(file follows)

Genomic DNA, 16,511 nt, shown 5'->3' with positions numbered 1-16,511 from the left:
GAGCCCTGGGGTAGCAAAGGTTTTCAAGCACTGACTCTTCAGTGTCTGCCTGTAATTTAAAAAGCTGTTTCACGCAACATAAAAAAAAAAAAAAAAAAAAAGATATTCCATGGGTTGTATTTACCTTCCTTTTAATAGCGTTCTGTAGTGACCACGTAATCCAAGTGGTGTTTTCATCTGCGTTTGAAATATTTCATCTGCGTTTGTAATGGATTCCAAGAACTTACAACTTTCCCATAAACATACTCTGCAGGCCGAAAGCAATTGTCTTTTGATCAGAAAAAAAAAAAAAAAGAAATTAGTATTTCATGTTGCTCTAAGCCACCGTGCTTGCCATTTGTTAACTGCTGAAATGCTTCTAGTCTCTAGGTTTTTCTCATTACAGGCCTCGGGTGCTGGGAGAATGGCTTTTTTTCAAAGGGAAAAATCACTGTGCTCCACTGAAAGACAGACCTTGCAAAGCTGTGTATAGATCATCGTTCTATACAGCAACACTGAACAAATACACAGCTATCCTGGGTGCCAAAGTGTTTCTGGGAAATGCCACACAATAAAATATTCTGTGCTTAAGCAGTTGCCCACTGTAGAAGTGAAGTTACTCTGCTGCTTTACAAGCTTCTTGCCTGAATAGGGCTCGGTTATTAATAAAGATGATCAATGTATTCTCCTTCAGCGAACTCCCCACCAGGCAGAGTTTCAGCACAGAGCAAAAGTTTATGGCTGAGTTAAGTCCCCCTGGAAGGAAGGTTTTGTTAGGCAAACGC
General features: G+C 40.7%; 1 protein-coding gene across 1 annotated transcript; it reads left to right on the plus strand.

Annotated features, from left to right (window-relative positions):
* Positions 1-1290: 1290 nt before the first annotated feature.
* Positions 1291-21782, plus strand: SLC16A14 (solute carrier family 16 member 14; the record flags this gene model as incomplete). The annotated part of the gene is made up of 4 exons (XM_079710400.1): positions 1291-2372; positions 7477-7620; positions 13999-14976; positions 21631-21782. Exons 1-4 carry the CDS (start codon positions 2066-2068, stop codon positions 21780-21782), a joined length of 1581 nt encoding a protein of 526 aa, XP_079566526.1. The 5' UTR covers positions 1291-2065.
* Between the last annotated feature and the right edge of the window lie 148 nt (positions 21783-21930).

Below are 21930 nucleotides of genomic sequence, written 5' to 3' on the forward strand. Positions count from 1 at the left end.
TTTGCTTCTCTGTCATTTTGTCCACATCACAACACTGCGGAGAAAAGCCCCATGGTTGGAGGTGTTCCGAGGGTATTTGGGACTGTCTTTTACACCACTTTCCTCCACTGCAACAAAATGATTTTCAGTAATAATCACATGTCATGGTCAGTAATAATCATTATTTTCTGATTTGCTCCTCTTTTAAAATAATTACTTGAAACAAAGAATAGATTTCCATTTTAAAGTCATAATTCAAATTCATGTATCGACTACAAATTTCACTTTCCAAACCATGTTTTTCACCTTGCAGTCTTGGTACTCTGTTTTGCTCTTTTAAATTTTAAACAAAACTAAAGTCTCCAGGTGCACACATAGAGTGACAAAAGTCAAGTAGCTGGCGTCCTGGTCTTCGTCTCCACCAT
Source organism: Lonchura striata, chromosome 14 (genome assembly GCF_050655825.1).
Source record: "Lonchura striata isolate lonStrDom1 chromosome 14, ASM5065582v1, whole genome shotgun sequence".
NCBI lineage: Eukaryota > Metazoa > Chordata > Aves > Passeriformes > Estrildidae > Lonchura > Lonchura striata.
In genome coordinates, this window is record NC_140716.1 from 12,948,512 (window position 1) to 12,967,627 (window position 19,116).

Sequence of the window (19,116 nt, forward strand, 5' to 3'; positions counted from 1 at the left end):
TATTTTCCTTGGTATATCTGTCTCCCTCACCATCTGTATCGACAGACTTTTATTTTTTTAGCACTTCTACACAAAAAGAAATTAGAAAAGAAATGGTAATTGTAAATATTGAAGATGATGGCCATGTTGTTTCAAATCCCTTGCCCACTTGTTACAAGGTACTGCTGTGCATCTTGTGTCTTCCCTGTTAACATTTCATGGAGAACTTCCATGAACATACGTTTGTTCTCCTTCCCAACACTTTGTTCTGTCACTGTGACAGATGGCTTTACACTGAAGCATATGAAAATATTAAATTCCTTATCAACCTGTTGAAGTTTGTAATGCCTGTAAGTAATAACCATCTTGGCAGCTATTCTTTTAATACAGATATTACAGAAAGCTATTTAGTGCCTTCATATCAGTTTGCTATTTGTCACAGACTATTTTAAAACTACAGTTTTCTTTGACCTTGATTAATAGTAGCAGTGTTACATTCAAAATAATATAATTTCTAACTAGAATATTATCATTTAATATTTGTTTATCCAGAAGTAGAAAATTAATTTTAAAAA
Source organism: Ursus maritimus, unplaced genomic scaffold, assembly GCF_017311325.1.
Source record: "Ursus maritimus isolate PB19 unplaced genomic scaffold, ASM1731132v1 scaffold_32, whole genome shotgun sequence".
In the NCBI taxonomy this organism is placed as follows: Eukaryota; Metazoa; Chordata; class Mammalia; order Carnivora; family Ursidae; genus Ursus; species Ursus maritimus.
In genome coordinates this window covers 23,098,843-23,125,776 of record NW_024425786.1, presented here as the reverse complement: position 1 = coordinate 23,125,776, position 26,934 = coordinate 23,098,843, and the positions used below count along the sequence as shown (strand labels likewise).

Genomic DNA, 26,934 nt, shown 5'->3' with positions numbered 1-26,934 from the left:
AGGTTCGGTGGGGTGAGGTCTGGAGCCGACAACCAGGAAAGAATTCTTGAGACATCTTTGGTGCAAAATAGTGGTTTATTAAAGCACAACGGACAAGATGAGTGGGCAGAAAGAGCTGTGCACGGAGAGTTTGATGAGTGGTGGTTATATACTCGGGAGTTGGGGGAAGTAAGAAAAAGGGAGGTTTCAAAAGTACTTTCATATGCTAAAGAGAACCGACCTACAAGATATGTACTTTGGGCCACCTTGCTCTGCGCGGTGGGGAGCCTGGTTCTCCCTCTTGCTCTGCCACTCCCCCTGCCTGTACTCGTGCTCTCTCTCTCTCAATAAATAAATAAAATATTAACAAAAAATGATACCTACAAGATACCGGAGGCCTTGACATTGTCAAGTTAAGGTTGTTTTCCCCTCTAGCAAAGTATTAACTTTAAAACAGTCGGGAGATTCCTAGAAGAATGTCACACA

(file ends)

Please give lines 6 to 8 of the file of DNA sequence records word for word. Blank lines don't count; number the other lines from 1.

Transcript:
* Positions 1291-21782, plus strand: SLC16A14 (solute carrier family 16 member 14; the record flags this gene model as incomplete). The annotated part of the gene is made up of 4 exons (XM_079710400.1): positions 1291-2372; positions 7477-7620; positions 13999-14976; positions 21631-21782. Exons 1-4 carry the CDS (start codon positions 2066-2068, stop codon positions 21780-21782), a joined length of 1581 nt encoding a protein of 526 aa, XP_079566526.1. The 5' UTR covers positions 1291-2065.
* Between the last annotated feature and the right edge of the window lie 148 nt (positions 21783-21930).

Below are 21930 nucleotides of genomic sequence, written 5' to 3' on the forward strand. Positions count from 1 at the left end.